La Casa di Amy
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- Shuttle bus service
- Free High-Speed Internet
- Room service
- Wheelchair accessibility
Photos of La Casa di Amy
TripAdvisor Reviews La Casa di Amy Rome
Travel Blogs from Rome
... to get old turning people down and telling people begging that we didn't have any change. One thing that will be nice to get away from once we get home. But eventually we got to the entrance, bought our tickets and stood in another line to get into the museum. Before too long we'll be at good as the Brits at queuing up. Once we were finally inside, the way the museum was set up took you through a ...
... I didn't spend more than 3 days here, though. On a closing note, my experience in Rome was really brought home by Fabio and Domenico at Dreaming Rome Hostel. At first glance you have no idea what to expect as the floor lighting, pink walls, gladiator helm and neon stickers are a lot to take in, but walking in to a cold drink and a bowl of fresh homemade pasta really silences the alarm bells. They run a really nice operation, but next time I'll opt for something a bit smaller than a 7-bed ...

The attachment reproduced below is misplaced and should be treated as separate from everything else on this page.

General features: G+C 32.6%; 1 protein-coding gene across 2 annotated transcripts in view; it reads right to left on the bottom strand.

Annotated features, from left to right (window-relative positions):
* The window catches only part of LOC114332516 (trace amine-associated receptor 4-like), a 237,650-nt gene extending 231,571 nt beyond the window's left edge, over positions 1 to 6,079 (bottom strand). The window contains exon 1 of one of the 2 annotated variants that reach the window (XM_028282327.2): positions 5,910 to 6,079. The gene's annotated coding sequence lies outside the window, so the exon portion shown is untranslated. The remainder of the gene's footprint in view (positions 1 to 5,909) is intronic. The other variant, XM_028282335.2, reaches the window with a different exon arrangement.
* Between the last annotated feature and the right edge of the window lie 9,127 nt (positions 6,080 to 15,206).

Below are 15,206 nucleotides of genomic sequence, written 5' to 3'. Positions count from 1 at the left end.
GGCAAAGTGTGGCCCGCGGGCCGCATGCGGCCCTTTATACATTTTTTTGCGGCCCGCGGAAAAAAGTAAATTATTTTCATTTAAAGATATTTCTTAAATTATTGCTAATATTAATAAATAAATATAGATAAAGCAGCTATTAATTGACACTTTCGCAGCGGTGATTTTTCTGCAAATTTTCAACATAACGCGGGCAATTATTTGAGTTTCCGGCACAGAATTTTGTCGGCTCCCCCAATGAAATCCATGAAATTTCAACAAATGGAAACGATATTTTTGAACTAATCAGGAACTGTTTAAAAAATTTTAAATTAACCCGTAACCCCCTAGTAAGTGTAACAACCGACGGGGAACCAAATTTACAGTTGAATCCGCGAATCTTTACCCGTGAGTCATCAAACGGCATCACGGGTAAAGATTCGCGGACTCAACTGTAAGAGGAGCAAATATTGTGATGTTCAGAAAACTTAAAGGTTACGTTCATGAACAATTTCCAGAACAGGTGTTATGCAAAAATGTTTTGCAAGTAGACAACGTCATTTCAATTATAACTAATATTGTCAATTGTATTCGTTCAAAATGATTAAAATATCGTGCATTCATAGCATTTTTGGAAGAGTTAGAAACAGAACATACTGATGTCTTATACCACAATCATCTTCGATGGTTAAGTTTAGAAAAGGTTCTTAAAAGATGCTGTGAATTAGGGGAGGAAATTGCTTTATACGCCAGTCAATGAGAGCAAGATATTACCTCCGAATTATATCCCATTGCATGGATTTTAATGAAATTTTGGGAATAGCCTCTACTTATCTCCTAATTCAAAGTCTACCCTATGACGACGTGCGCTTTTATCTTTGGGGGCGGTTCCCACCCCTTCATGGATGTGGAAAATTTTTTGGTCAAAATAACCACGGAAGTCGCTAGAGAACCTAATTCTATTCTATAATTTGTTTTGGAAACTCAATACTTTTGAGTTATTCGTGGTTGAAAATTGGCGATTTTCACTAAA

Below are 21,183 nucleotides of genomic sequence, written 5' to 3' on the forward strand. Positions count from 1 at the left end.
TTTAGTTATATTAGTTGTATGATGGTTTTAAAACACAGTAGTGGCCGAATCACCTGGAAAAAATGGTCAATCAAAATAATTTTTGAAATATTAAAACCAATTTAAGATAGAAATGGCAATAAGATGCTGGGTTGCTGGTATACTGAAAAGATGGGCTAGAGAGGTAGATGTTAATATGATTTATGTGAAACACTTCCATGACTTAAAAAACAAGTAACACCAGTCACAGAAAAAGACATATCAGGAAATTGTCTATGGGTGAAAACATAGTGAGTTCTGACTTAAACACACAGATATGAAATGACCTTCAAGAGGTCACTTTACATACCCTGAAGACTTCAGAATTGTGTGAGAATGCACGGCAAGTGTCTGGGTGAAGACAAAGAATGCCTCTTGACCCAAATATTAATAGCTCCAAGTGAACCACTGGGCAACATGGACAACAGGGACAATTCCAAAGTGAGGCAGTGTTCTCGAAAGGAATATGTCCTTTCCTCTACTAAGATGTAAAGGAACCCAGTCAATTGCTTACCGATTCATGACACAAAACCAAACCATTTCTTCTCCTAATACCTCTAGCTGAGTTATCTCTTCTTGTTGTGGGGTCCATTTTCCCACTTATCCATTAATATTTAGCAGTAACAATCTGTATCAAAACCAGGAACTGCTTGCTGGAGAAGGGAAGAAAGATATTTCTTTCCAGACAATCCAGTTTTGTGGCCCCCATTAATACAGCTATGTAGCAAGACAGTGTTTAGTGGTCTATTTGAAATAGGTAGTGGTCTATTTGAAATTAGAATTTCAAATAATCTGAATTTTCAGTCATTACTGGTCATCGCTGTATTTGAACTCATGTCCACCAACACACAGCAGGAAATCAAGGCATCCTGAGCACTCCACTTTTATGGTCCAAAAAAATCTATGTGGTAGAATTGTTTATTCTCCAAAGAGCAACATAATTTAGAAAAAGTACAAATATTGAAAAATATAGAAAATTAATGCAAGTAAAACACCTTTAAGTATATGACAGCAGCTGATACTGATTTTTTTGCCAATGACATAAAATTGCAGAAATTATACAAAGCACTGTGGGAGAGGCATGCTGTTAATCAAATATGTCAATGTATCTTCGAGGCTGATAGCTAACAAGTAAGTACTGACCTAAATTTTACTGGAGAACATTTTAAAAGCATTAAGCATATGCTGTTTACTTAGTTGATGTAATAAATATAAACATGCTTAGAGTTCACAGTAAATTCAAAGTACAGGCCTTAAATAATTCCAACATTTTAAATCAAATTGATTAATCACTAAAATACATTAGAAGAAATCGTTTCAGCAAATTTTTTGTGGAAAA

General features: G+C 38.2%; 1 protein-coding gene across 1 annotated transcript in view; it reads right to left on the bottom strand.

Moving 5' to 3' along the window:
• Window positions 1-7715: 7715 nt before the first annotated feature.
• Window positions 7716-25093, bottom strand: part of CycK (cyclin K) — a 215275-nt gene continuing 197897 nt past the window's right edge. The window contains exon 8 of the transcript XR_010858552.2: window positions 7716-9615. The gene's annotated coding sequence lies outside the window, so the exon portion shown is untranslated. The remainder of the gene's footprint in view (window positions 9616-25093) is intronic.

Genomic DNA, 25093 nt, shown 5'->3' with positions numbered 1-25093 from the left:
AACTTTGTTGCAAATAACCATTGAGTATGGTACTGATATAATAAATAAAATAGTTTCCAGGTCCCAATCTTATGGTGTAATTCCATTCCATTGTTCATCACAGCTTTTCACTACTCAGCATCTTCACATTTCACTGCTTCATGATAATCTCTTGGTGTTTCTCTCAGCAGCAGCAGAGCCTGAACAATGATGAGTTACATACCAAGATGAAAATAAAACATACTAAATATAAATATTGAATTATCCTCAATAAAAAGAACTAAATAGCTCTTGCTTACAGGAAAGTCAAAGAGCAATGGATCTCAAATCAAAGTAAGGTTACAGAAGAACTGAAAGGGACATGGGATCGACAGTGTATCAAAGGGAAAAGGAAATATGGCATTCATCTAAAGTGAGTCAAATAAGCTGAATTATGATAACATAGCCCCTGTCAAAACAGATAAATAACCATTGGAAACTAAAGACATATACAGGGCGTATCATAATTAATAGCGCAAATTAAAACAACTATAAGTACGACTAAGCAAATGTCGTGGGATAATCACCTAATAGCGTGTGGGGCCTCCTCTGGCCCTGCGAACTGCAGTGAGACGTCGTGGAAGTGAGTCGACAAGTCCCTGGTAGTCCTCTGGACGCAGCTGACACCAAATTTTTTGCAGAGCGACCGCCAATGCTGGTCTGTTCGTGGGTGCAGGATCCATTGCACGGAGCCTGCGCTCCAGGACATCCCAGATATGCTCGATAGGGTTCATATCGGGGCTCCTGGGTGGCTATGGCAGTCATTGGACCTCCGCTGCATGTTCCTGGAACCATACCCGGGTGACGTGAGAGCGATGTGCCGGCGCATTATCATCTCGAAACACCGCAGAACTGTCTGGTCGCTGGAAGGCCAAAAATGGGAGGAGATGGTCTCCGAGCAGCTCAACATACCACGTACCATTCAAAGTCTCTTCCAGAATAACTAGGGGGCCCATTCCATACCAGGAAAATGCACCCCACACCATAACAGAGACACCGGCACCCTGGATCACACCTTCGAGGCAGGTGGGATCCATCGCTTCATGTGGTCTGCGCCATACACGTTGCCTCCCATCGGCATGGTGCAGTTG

... my way back towards the station and my 4:30 appointment with the train to Rome, I noticed people walking across the draw bridges and into the inner courtyard of the castle which opened at 1:30 - 7:00. I quickly ducked in paid the 5 euros and headed off to find evidence of Lucretia. Sadly she doesn't loom large in the history of the castle even though she ruled on behalf of her husband while he was away fighting and was much loved by the citizens of Ferrara. Perhaps the ...
... the Spanish Embassy to the Vativan which has been there almost 300 years. From there we made our way to the epic Trevi Fountain. It was beautiful and impressive and both Derek and I participated in the tradition of tossing in a coin and making a wish, hopefully assuring our return to Rome. By this time we were tired and very hot so we returned to the hostel for a little siesta. After a cool down and a couple hours rest we went out to ...
... wide building is actually a monument to Italy’s first king (Victor Emanuele) and was built in the early 1900s. The statue on top of the massive monument is the world’s largest equestrian statue (a person could fit inside the horse’s hoof). If nothing else, walking up a few steps gave us great views of town. We then headed back to the hostel to do laundry and find dinner. And then went back out later to get gelato… When in ...